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Human Chain: Poems Hardcover – September 14, 2010

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Editorial Reviews

From Publishers Weekly

Nostalgia and memory, numinous visions and the earthy music of compound adjectives together control the short poems and sequences of the Irish Nobel laureate's 14th collection of verse, a work of familiar strengths and unparalleled charm. Old teachers, schoolmates, farmhands, and even the employees of an œEelworks  arrive transfigured through Heaney's command of sound: a schoolmate whose family worked in the eel trade œwould ease his lapped wrist// From the flap-mouthed cuff/ Of a jerkin rank with eel oil,// The abounding reek of it/ Among our summer desks.  The title poem applies Heaney's gift for physical mimesis to an image from the day's news: œbags of meal passed hand to hand... by the aid workers  remind the poet of the grain-sacks he swung and dragged in his own youth. Other pages remember, and praise, libraries and classrooms--from grade school, from Harvard, and from medieval Irish monasteries, with their œriddle-solving anchorites.  For all the variety of Heaney's framed glimpses, though, the standout poems grow from occasions neither trivial nor topical: Heaney in 2006 had a minor stroke, and the discreet analogies and glimpsed moments in poems such as œChanson d'Aventure  (about a ride in an ambulance) and œIn the Attic  ( œAs I age and blank on names ) bring his characteristic warmth and subtlety to mortality, rehabilitation, recent trauma, and old age.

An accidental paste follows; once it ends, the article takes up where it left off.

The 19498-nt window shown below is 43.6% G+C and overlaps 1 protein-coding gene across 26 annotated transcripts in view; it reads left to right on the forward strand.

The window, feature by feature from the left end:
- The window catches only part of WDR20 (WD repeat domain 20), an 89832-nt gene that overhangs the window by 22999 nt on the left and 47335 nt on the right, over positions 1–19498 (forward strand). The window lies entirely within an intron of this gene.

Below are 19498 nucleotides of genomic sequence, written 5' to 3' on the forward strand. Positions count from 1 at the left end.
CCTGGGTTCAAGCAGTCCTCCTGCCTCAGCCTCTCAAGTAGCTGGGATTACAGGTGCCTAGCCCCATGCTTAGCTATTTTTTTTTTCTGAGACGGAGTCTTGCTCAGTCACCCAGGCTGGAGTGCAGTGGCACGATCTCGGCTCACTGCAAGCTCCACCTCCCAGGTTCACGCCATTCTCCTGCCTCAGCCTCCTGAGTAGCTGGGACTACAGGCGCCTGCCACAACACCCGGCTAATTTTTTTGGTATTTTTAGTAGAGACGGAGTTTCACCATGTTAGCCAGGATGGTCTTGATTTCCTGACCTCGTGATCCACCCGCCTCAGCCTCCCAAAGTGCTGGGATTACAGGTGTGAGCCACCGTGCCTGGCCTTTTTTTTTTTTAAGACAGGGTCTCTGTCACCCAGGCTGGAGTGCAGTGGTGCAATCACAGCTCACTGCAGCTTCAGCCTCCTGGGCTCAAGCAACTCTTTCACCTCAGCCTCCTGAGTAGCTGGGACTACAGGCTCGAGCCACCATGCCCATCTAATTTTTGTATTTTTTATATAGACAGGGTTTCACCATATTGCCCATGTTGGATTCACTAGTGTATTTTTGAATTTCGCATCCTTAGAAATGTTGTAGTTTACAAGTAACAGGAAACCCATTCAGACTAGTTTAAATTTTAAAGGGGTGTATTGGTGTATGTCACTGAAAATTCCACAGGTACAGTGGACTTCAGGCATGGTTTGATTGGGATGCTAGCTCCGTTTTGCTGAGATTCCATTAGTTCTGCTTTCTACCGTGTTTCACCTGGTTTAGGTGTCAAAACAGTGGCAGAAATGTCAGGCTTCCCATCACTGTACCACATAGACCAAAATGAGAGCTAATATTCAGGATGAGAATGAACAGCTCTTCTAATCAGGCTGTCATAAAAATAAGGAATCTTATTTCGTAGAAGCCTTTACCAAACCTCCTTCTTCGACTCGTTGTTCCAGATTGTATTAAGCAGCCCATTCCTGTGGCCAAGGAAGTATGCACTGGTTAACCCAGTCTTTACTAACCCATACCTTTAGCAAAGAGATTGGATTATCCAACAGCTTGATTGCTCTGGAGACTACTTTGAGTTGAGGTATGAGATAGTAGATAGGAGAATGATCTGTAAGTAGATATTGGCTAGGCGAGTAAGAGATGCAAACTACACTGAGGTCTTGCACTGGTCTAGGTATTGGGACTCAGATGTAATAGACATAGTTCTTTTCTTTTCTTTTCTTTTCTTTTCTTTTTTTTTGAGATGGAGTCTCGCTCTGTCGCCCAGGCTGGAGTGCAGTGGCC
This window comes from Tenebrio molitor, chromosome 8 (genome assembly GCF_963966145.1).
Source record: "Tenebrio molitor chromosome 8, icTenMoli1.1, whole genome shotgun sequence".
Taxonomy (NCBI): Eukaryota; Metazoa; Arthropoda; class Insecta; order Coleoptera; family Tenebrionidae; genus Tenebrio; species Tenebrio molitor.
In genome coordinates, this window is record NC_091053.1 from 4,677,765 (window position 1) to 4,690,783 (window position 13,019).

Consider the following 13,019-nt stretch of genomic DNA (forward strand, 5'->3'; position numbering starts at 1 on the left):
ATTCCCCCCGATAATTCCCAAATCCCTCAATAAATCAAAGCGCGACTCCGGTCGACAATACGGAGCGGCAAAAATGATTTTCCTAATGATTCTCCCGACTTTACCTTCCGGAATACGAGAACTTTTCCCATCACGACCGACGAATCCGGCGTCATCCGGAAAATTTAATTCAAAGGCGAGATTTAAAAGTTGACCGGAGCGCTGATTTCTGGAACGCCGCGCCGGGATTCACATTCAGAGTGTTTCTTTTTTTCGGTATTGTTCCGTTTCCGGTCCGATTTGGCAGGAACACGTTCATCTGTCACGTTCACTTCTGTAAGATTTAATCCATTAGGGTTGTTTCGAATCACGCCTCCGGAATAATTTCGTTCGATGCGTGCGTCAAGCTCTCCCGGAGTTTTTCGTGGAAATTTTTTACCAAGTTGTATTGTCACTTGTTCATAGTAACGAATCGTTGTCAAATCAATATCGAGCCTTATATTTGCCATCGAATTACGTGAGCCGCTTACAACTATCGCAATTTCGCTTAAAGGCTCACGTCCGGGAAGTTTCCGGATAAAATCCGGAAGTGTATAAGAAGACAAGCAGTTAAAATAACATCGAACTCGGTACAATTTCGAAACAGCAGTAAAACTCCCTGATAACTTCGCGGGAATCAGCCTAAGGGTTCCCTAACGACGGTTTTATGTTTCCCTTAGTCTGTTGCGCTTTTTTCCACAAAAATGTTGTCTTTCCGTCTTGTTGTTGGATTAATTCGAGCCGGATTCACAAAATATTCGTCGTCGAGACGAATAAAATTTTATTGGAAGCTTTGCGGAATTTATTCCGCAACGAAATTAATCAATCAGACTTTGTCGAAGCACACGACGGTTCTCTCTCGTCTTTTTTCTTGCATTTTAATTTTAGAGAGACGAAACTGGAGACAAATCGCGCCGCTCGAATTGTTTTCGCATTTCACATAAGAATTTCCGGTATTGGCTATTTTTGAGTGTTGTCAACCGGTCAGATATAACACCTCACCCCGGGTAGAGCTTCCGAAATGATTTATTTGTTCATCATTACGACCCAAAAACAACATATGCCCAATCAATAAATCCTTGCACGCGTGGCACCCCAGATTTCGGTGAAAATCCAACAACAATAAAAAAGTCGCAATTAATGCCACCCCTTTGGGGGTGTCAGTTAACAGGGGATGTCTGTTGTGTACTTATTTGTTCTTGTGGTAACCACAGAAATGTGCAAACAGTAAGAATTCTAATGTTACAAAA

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From Booklist

Nobel laureate Heaney is an earthy and mythic poet who channels the music and suffering of Ireland and, beyond that, the spiral of cultivation and destruction that sustains and endangers humankind. These are loamy, time-saturated poems, at once humble and exalted, taproots reaching into the underworld, flowers opening to the sun. Heaney writes of summer frolicking, hay baling, the death of a child, a hunger striker, berries, eels, and coal. Fluent in the classics, Heaney offers a redolent variation on the Aeneid titled “Route 110,” in which the world of paved roads and motor vehicles is revealed to be but a thin veneer. “Bread and pencils,” Heaney chants, holding fast to the nurturing, sensuous realm; to stones and plants and old books; to the way poems and stories link a boy to the “glittering reeling chain” that is human history. Just as heavy sacks of grain handed from aid worker to aid worker chart the ceaseless river of disasters and need, of succor and connection. Heaney puts faith in the actual, be it the wind, a kite, or an extended hand. --Donna Seaman

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Product Details

  • Hardcover: 96 pages